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Seeking Solutions

By Alesha Jackson on Apr 3, 2009 08:55 AM
Photo: http://www.flickr.com/photos/andyinnyc

In a lively online discussion, you responded to teachers at Feltonville School of Arts and Sciences, where a shift in student behavior has teachers concerned about the future of the school. Last week, Feltonville’s recently-appointed principal talked back to the school community in a public meeting with parents. Teachers also widely attended, as well as Lucy Feria, the Regional Superintendent for the North Region here in Philly. 

Quite honestly, I wasn’t sure what to expect.  As a mentor to new teachers placed in challenging schools, I’ve grown accustomed to grimy buildings reflecting decades of wear.  Often, these schools are less than inviting with their clusters of metal detectors and thick wire covering windows and staircases; at times the buildings seem to reflect the distress going on inside. I pulled up to the school, which was set between a cemetery and an old factory, expecting a similar state.

Not so. Feltonville glows.

The gleaming corridor is filled with displays of student work.  Posters and artwork show thoughtful planning and enthusiastic response. It is obvious that there is a lot of pride in this tucked-away gem of a school.

Less than a month ago, Lucy Feria collaborated with teachers to generate an aggressive plan to improve conditions in the school. Wednesday’s brief meeting was part of a planned check-in about those developments.

Nelson Reyes, the school’s principal, addressed concerns point-by-point, noting where improvements had been made and where challenges remained.  Dismissal and lunchroom safety were topics of focus, as well as consistency in discipline and concerns over classroom disruptions. Reyes’ presentation left little time for questions, an issue some parents noted at the close of the meeting. 

The meeting appeared hopeful despite concerns: parents voiced that they hadn’t felt “heard” in the meeting, and teachers were vocal about ongoing frustrations they said continued to be pushed toward the margins.  In addition, staff and parents opposed the short notice given about the meeting date and time. 

“We’re developing deliberate structures for progress-monitoring,” said Feria, who mediated the sometimes heated interactions between teachers and Reyes.  “We are all feeling the same sense of urgency to get things done.” 

As an outsider looking in, I could see evidence of a plan in place, but wonder about the reality of day-to-day life at Feltonville.  The principal has stated his action plan, but are parents' and teachers' concerns being addressed effectively? Weigh in by posting your comment here or emailing me at aleshaj@thenotebook.org.

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Comments (7)

Submitted by Anonymous (not verified) on April 3, 2009 1:19 pm

As a parent we need more support from our parents and other community members so students see and acknowledge the behavior thought in the school they belong to. We need God back into our schools.
thank you

Submitted by Anonymous (not verified) on April 3, 2009 5:14 pm

God back in our schools is your answer? And for those that don't believe in god? Following the rules that are set forth may be a better way to deal with current issues. How about parents taking an interest in their childrens lives? Or teaching what is right and wrong? That might be to easy.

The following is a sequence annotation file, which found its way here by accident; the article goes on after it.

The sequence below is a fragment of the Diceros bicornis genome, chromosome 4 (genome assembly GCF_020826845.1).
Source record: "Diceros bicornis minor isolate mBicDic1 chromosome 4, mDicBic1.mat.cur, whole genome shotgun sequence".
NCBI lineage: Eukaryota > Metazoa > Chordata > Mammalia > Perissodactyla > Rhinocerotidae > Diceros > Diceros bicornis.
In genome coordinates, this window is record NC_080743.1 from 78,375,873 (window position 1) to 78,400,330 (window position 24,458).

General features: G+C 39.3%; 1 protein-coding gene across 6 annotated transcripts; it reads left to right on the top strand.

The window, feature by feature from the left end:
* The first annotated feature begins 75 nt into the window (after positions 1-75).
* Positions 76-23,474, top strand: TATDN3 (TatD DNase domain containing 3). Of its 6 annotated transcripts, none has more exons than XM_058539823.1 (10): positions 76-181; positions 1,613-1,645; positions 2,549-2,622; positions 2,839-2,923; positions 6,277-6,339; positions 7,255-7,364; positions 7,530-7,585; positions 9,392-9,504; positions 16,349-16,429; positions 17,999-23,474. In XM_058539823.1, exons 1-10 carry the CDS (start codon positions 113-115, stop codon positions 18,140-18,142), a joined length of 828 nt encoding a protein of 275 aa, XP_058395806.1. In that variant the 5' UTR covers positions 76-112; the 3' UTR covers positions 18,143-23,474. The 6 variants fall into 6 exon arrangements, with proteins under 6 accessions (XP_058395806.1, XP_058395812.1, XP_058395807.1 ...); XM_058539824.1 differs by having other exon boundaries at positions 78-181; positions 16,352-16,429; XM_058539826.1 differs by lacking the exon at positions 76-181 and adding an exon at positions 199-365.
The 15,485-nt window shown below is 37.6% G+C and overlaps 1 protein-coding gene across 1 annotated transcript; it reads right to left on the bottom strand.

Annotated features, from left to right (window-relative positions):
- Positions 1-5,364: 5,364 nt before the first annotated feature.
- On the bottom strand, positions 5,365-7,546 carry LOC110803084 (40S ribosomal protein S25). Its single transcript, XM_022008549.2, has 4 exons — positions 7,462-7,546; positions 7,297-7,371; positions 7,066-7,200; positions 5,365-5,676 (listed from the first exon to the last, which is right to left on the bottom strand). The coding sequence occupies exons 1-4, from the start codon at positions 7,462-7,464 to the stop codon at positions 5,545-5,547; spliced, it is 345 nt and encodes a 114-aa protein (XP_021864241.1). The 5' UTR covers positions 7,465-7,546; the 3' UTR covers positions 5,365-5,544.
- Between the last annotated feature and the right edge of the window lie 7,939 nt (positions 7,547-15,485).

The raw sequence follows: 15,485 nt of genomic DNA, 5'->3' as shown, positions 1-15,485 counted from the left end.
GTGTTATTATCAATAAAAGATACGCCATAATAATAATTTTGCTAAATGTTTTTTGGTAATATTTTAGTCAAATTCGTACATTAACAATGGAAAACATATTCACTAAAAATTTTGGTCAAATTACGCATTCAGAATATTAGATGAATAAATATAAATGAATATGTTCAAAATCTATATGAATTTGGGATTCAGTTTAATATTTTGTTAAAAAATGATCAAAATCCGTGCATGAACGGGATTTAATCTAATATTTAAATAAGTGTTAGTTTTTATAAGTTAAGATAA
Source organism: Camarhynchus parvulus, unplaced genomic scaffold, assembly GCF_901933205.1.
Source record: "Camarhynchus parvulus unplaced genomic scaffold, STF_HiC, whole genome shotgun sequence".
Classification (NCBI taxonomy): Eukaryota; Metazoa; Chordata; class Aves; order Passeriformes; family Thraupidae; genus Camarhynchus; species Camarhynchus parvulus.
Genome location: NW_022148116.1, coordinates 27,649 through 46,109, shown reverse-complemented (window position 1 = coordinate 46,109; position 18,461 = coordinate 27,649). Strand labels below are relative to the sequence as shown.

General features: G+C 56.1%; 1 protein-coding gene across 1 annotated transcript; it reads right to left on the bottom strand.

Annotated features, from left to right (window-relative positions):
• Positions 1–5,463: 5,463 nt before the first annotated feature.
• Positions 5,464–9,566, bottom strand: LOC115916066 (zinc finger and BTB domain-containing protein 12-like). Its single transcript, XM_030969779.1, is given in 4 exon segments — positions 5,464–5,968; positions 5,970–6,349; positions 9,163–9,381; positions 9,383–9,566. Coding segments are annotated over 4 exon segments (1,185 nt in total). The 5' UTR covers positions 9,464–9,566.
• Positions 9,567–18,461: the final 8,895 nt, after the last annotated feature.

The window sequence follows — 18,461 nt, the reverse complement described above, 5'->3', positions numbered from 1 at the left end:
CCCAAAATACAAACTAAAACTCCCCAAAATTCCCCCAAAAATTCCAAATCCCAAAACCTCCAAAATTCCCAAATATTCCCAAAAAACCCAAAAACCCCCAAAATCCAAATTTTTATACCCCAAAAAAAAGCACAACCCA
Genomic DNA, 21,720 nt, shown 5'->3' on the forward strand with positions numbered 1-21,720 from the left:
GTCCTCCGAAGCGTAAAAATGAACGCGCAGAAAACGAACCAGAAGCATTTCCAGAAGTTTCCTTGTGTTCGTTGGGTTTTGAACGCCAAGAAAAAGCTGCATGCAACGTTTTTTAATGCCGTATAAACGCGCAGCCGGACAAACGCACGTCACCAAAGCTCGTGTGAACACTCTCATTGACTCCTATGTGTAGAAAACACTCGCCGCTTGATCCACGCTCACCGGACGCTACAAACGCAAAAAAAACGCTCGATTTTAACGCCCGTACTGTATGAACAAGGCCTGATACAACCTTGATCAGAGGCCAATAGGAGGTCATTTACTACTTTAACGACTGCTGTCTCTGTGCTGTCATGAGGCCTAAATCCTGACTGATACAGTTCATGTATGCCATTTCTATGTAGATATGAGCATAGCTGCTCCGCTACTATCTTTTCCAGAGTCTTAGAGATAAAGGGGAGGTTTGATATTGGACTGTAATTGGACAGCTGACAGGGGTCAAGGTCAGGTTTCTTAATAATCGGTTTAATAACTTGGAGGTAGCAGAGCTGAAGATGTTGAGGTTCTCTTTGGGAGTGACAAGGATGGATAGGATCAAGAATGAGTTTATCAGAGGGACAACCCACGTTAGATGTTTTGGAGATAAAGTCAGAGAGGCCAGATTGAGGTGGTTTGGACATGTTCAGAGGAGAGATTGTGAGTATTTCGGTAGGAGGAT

Submitted by Anonymous (not verified) on April 3, 2009 8:25 pm

We have to stop putting the blame on others.... What can be done school based is not toleranting certain behaviors. Comminication of expectations and carry through of reactions to an action.
Whether one has the belief in God is a personal matter. Remeber seperation of school and state. Start with a pledge.Get the words right and practice living it.
It is also about respect for one self first, and then others.

Submitted by Down in the Basement (not verified) on April 4, 2009 8:34 am

What are you talking about...?

You do have God back in the schools...

Her name is Arlene Ackerman...

In fact, with her enormous salary...she would have to be God...

She makes more in salary than the Mayor, President of the United States, or the District Attorney...

With that salary, you would think the district would have a higher graduation rate.

As of now, Philly has a 50 percent drop out rate...

Way to go...

Submitted by Anonymous (not verified) on April 5, 2009 9:43 am

I am disappointed at the tone and level of responses to this new article about Feltonville School of Arts and Sciences. This is especially upsetting because most of the responses to the original article were thoughtful and heartfelt.

Submitted by Erika Owens (not verified) on April 5, 2009 2:25 pm

I think a lot of people already expressed themselves (and continue to!) on the original post, so you're reading posts from people who don't have the same familiarity with the situation.

Do you have any updates to add on this post? It has many fewer responses than the original post, so you have a great opportunity to direct the dialogue in the way you would like. The first poster started a thread about God in schools, what thread would you like people to discuss?

Submitted by Anonymous (not verified) on July 17, 2013 4:45 am
Good job. Thanks for the discussion. Wonderful writing. black hermes bag

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